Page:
Economic modeling based on the National Renewable Energy Laboratory's Jobs and Economic Development Impact (JEDI) model and empirical data relating to Payment in Lieu of Taxes (PILOT) agreements for existing wind projects shows that the current pipeline of projects proposed in Ohio would generate $4.2 billion in local economic activity. This includes: $2 billion in local capital investment; over $1 billion in lifetime operational expenditures in the state; $660 million in PILOT payments to local schools and governments; over $440 million in land lease payments to landowners; and the need for 13,000 full-time equivalent (FTE) jobs.

Aside from the potential economic loss directly from wind projects, the lack of wind power development is impeding Ohio's ability to compete for new businesses. Large companies like Amazon, Google, and Apple are constantly looking to expand their existing facilities, while meeting their ambitious clean energy requirements. By constraining wind energy development, Ohio risks losing major business investment to nearby states that are embracing clean, local sources of energy. For example, in 2015, Facebook chose Texas over Ohio to host a billion dollar data center, citing the inability to secure renewable energy for the facility.

Changing Ohio's setbacks will bring new opportunities for prosperity to rural communities throughout the state. We know this because the vision Baldosser shared in his testimony has already become a reality in the few towns where wind development has been allowed to occur. For example, consider the case of Van Wert County:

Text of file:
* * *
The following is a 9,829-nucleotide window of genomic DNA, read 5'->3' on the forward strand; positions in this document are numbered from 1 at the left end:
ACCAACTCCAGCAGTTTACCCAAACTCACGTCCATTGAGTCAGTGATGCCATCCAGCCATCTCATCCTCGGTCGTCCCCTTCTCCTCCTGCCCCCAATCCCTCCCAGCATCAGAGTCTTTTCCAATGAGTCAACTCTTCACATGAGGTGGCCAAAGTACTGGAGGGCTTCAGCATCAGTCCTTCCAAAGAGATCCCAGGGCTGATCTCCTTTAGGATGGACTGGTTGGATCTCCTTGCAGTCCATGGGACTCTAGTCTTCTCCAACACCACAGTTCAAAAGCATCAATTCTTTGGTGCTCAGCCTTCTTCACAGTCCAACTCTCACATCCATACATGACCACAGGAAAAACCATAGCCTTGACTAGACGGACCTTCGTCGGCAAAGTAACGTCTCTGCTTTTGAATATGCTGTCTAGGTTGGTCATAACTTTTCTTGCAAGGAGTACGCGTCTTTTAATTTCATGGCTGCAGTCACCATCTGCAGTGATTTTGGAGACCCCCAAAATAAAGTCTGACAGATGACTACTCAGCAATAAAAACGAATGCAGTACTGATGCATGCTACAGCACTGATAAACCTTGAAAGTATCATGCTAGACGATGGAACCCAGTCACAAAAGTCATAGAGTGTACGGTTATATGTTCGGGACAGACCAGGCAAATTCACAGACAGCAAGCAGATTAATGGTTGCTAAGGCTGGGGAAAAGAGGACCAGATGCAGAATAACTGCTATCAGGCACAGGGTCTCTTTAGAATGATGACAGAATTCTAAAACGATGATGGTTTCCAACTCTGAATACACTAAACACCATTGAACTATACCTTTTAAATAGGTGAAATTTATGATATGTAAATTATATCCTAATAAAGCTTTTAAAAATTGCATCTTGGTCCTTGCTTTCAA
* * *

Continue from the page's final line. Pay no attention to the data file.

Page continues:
Ohio lawmakers should ensure more of their constituents have more of these opportunities, not less of them. Now they have the chance to do that by correcting a mistake made back in 2014. Ohio should reset the wind turbine property line setback requirements to 1.1 times the height of the turbine from base to vertical blade tip. Doing so will unlock billions of economic benefits for the Buckeye state.

A net-casting ogre-faced spider. CBG Photography Group, Centre for Biodiversity Genomics / CC BY-SA 3.0

Just in time for Halloween, scientists at Cornell University have published some frightening research, especially if you're an insect!

The ghoulishly named ogre-faced spider can "hear" with its legs and use that ability to catch insects flying behind it, the study published in Current Biology Thursday concluded.

"Spiders are sensitive to airborne sound," Cornell professor emeritus Dr. Charles Walcott, who was not involved with the study, told the Cornell Chronicle. "That's the big message really."

The net-casting, ogre-faced spider (Deinopis spinosa) has a unique hunting strategy, as study coauthor Cornell University postdoctoral researcher Jay Stafstrom explained in a video.

They hunt only at night using a special kind of web: an A-shaped frame made from non-sticky silk that supports a fuzzy rectangle that they hold with their front forelegs and use to trap prey.

They do this in two ways. In a maneuver called a "forward strike," they pounce down on prey moving beneath them on the ground. This is enabled by their large eyes — the biggest of any spider. These eyes give them 2,000 times the night vision that we have, Science explained.